Though the final playbook for the Olympics is yet to be published, the FIH has asserted that matches will not be postponed or rescheduled if one or more players test positive for Covid-19
Hockey matches at the Tokyo Olympics will not be postponed or rescheduled if one or more players from a team test positive for Covid-19, a top executive of the International Hockey Federation (FIH) said.
Thierry Weil, the FIH chief executive, asserted that whoever gets infected during the Olympics will have to go into quarantine and all close contacts will be tested as per the International Olympic Committee’s (IOC) playbooks. However, he added that the IOC is ‘still consulting’ federations about the protocols for team sports.
Earlier this year, the IOC released two versions of its ‘playbooks’ which outline Covid-19 countermeasures for the Olympics. The final version is expected to be released later this month, which organisers say will provide greater clarity. Nonetheless, there is uncertainty among players and coaches since the playbooks do not shed light on the rules for team sports.
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“Whoever tests positive will have to go into quarantine. They will then test the people in close contact…,” Weil said.
“It’s not completely finalised yet. The IOC is still consulting with different team sports… this question is important for team sports. Will the entire team not play? But if one player tests positive, it’s not like the game will be postponed. That’s not possible (when) you have such a tight programme. They (IOC) are working heavily. I believe we will know within the next few weeks.”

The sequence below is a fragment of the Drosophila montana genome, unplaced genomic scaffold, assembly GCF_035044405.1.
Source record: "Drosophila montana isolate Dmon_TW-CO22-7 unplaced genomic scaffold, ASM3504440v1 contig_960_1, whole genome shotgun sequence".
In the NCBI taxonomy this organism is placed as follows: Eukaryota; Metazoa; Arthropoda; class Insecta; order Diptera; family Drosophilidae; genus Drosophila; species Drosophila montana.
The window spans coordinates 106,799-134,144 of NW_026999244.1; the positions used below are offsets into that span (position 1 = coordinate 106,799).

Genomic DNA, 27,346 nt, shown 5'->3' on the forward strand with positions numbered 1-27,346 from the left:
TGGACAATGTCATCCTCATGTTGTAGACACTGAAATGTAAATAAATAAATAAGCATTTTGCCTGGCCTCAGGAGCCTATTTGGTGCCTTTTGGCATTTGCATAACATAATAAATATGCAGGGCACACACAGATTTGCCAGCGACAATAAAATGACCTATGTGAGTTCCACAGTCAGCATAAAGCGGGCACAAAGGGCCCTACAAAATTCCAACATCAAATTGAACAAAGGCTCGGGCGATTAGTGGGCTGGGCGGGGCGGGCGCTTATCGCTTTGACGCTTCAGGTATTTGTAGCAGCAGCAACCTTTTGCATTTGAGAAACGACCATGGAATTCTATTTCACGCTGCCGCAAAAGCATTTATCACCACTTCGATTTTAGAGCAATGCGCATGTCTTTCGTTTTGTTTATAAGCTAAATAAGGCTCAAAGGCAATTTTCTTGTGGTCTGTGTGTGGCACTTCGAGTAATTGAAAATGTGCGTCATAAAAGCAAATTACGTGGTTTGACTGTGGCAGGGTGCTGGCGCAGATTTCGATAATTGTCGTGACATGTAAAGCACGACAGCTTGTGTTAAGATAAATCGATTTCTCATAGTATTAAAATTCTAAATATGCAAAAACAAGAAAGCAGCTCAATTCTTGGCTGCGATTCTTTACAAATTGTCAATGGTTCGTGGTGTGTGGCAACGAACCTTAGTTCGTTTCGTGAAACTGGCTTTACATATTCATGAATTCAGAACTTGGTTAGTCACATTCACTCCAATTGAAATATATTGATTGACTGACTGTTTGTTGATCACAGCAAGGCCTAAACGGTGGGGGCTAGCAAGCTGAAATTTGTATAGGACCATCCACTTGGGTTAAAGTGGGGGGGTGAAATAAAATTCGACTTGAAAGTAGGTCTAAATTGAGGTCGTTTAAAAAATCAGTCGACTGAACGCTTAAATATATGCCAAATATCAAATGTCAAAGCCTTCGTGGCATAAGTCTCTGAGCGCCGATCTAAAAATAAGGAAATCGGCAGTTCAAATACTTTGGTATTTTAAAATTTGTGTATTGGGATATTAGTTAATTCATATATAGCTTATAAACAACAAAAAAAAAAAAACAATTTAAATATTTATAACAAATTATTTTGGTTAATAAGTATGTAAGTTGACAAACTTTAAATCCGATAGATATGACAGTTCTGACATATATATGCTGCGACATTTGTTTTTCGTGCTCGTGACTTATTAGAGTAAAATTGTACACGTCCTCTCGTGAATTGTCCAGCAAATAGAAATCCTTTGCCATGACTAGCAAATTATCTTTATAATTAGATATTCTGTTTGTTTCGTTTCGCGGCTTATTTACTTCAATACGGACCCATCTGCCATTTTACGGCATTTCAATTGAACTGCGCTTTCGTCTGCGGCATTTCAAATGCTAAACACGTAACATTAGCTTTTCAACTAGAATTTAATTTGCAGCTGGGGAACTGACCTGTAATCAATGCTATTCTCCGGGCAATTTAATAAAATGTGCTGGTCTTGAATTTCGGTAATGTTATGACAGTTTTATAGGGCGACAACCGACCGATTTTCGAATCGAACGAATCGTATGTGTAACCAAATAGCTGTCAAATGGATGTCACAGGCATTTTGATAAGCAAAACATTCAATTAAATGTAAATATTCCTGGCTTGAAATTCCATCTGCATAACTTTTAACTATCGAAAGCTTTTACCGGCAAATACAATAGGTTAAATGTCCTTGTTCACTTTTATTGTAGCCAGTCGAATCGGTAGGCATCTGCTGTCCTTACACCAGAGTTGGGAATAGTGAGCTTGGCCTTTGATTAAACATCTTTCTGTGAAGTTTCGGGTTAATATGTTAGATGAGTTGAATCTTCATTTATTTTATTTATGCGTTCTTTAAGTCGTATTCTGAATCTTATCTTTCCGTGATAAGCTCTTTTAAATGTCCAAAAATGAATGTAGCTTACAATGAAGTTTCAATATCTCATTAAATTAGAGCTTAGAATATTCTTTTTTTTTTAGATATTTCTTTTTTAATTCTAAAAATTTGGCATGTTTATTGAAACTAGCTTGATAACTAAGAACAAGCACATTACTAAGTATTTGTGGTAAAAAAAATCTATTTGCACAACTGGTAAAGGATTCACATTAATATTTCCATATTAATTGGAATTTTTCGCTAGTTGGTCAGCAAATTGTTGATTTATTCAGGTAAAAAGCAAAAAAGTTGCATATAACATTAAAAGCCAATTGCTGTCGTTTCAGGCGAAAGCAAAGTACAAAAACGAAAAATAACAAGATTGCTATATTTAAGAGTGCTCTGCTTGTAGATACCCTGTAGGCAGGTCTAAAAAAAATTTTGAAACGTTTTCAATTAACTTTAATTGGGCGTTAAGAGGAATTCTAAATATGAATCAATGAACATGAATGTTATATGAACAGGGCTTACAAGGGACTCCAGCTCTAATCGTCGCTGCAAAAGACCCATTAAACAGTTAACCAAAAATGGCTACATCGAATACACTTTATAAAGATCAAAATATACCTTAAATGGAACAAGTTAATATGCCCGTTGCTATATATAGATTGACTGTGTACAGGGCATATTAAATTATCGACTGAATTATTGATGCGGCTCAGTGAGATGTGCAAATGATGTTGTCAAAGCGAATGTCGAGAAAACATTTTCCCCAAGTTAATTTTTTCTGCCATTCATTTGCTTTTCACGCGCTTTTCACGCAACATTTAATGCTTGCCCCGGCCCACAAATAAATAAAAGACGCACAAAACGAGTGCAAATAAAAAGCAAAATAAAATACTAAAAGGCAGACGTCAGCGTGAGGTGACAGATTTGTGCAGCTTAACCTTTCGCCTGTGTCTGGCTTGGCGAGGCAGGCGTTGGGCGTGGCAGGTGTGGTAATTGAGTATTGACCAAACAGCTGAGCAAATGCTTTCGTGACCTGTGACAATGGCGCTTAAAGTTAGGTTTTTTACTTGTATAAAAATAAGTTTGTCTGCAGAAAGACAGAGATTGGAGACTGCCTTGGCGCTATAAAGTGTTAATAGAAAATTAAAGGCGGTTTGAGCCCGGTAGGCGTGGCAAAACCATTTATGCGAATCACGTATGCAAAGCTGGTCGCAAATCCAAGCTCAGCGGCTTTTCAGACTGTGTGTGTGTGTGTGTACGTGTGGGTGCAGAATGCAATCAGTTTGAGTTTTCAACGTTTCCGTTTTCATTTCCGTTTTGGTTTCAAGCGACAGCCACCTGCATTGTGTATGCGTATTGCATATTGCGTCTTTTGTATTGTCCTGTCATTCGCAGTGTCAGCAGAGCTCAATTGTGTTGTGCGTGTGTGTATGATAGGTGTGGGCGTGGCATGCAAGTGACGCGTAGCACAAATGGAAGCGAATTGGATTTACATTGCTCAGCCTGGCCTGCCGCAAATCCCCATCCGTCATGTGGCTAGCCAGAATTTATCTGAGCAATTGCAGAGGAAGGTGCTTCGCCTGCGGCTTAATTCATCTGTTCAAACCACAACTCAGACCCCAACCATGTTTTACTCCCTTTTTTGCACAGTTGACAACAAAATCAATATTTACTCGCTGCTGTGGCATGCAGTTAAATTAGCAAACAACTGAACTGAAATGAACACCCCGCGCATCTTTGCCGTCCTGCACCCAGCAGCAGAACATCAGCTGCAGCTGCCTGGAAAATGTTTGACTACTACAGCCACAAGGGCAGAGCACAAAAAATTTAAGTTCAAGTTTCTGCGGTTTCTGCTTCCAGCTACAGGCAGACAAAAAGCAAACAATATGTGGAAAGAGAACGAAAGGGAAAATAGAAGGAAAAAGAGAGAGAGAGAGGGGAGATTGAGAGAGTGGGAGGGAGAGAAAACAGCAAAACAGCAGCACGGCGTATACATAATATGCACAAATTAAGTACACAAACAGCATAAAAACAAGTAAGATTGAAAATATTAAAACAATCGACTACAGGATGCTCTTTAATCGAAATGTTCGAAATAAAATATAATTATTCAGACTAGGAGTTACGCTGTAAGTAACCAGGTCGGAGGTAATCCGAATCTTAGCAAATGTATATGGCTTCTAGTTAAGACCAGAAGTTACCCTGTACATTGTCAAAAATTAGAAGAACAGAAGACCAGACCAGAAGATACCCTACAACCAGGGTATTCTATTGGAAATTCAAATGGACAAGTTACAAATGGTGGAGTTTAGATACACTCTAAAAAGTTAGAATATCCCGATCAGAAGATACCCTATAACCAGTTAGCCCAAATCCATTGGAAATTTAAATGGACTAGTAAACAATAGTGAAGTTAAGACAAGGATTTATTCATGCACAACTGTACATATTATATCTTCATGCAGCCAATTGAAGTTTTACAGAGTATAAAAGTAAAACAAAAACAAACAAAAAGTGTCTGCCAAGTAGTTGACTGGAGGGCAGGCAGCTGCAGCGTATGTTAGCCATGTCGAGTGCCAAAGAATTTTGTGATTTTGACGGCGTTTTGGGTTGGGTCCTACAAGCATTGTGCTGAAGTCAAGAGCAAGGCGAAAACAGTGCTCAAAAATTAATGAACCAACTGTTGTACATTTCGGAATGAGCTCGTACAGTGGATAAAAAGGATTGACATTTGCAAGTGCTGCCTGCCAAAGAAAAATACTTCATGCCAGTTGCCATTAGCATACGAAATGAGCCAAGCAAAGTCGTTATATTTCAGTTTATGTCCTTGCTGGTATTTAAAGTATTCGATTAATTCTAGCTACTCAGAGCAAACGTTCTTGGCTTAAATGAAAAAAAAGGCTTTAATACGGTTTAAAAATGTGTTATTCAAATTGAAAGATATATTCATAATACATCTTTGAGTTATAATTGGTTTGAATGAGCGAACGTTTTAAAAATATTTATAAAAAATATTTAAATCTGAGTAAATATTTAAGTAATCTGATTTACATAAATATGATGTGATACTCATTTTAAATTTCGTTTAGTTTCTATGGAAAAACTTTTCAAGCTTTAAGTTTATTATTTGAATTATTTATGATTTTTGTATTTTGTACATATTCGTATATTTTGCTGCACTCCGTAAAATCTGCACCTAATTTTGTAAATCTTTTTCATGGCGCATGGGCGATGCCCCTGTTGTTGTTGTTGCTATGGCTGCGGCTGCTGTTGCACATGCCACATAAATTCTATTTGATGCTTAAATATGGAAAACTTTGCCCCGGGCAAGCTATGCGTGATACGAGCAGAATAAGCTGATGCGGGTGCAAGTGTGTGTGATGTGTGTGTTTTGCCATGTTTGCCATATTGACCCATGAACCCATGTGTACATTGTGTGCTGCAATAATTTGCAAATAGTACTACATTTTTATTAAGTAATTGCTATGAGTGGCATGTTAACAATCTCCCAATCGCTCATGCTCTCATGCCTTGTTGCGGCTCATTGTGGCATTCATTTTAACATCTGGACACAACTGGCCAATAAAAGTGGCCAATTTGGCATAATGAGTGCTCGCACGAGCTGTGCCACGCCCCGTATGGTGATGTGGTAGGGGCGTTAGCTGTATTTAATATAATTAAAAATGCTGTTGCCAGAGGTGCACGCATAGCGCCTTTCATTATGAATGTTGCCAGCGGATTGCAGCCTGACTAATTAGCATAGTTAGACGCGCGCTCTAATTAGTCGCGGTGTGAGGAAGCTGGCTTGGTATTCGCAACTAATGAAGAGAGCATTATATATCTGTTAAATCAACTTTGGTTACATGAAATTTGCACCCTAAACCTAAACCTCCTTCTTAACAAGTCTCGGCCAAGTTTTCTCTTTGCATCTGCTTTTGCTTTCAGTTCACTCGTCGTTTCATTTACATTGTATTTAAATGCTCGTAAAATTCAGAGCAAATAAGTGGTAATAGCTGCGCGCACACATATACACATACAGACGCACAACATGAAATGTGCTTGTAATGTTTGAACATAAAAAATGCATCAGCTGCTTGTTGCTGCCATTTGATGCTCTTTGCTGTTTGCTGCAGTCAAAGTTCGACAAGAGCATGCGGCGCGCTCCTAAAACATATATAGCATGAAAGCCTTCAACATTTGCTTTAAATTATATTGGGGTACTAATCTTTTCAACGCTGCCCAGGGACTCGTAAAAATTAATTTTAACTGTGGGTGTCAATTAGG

With Thursday marking the 50-day countdown to the Games, Weil said he was ‘optimistic’ that they will begin as scheduled on July 23 despite the growing calls, within Japan, for postponement or cancellation.
The IOC is adamant to press ahead with the Olympics since a major part of their revenue is generated by the marquee event. A part of that income is then distributed to the various international sports federations. The pandemic has put even more stress on the sport’s finances – the FIH made a loss of USD 700,000 in 2019 according to insidethegames.biz – and Weil stated that the money received from the IOC is ‘a big part of our income.’
“On the financial side, we get contributions from the Games. All international federations get it. If you look into our financial reports, that’s clearly a big part of our income. That’s an important part,” he said.
He added that as much as the financial side, the Olympics is also a platform for the sport to be ‘seen by the entire world’.
“Clearly that it is the best window for our sport to be seen by the entire world. Even more (viewership is expected) this time – I do believe there would be more TV viewers than before given people will not travel to the Games. For us, it’s an important platform to promote hockey,” he said.
Weil, the former marketing director of world football body FIFA said there is no Plan B in case the Olympics do not take place as scheduled.
“If you are optimistic, you have no Plan B,” he laughed.
He insisted the players he has spoken to are looking forward to competing in Tokyo. But in a scenario where the Games are not held next month, Weil said everyone will have to slug it out together until 2024 when the next Olympics will be held in Paris.
“From an athletes’ point of view, they will need to continuously train, to stay in the highest level to participate in the next Games. It will be complicated for some but I’m sure that’s what they will do,” Weil added. “From the financial side, if you get less income, you spend less. Then you will have to adapt your plans, adapt your spending.”
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